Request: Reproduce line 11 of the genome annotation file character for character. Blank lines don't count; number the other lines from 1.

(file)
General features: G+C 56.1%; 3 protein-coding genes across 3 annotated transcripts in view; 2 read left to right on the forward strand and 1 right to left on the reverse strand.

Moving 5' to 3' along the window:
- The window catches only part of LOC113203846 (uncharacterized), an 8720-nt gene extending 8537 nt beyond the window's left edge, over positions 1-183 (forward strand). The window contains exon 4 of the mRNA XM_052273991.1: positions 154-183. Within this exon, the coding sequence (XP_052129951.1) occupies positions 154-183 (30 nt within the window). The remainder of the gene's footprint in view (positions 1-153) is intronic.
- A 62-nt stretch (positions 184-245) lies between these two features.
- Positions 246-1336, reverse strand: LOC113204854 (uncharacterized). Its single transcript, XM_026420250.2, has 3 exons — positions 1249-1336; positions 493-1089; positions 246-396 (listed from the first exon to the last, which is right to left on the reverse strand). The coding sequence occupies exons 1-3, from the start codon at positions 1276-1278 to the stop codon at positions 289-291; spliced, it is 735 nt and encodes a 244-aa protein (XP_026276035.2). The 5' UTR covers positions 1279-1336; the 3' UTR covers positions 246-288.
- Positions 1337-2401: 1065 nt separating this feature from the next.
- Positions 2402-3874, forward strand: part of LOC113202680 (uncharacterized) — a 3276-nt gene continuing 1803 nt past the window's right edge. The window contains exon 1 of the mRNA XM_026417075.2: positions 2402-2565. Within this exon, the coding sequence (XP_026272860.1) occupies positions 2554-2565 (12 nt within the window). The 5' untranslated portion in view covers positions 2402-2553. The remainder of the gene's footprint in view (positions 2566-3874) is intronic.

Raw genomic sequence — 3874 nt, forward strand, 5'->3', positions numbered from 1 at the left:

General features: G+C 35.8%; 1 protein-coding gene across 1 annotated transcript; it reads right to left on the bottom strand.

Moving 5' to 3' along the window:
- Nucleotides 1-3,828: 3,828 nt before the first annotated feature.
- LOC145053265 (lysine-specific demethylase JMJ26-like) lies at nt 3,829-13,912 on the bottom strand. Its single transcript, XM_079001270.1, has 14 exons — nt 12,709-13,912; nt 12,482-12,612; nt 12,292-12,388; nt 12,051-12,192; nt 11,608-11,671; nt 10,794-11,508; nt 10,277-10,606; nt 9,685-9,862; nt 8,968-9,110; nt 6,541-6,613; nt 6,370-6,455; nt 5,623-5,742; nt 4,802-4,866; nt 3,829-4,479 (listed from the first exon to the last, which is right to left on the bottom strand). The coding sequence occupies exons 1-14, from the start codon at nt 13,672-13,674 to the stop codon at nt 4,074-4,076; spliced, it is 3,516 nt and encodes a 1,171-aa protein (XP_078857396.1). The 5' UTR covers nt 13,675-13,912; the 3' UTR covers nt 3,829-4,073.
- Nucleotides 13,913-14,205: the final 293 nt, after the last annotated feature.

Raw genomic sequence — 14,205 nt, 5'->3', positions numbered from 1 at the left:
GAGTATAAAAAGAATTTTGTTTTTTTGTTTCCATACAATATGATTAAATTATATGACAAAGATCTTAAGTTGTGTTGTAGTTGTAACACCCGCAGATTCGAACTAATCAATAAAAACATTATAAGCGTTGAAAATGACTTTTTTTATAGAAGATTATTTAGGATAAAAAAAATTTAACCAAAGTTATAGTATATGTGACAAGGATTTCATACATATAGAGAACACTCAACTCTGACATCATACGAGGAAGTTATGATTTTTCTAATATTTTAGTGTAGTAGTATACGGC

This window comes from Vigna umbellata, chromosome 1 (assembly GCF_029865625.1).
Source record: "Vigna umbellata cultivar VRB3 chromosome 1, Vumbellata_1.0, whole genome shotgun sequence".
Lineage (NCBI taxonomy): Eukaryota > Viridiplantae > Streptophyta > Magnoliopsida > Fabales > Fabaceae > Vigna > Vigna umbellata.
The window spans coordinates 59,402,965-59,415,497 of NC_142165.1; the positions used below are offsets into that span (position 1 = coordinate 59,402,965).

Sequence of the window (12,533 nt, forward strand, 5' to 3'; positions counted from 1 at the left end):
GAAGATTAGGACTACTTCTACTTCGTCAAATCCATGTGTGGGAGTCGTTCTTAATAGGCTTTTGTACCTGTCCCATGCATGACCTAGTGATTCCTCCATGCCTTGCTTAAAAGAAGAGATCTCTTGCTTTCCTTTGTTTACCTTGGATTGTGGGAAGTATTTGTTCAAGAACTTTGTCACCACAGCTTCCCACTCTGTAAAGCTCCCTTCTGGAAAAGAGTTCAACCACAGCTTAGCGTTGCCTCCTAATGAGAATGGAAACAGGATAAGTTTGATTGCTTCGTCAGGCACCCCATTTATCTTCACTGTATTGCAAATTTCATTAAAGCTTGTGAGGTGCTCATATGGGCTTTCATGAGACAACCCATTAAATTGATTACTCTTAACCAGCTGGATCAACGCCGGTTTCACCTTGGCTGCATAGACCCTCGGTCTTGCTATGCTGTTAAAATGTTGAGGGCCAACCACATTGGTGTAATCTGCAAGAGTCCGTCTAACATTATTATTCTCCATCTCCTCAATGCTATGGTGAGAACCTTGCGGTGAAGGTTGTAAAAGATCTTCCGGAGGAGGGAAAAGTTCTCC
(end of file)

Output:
- Nucleotides 1-3,828: 3,828 nt before the first annotated feature.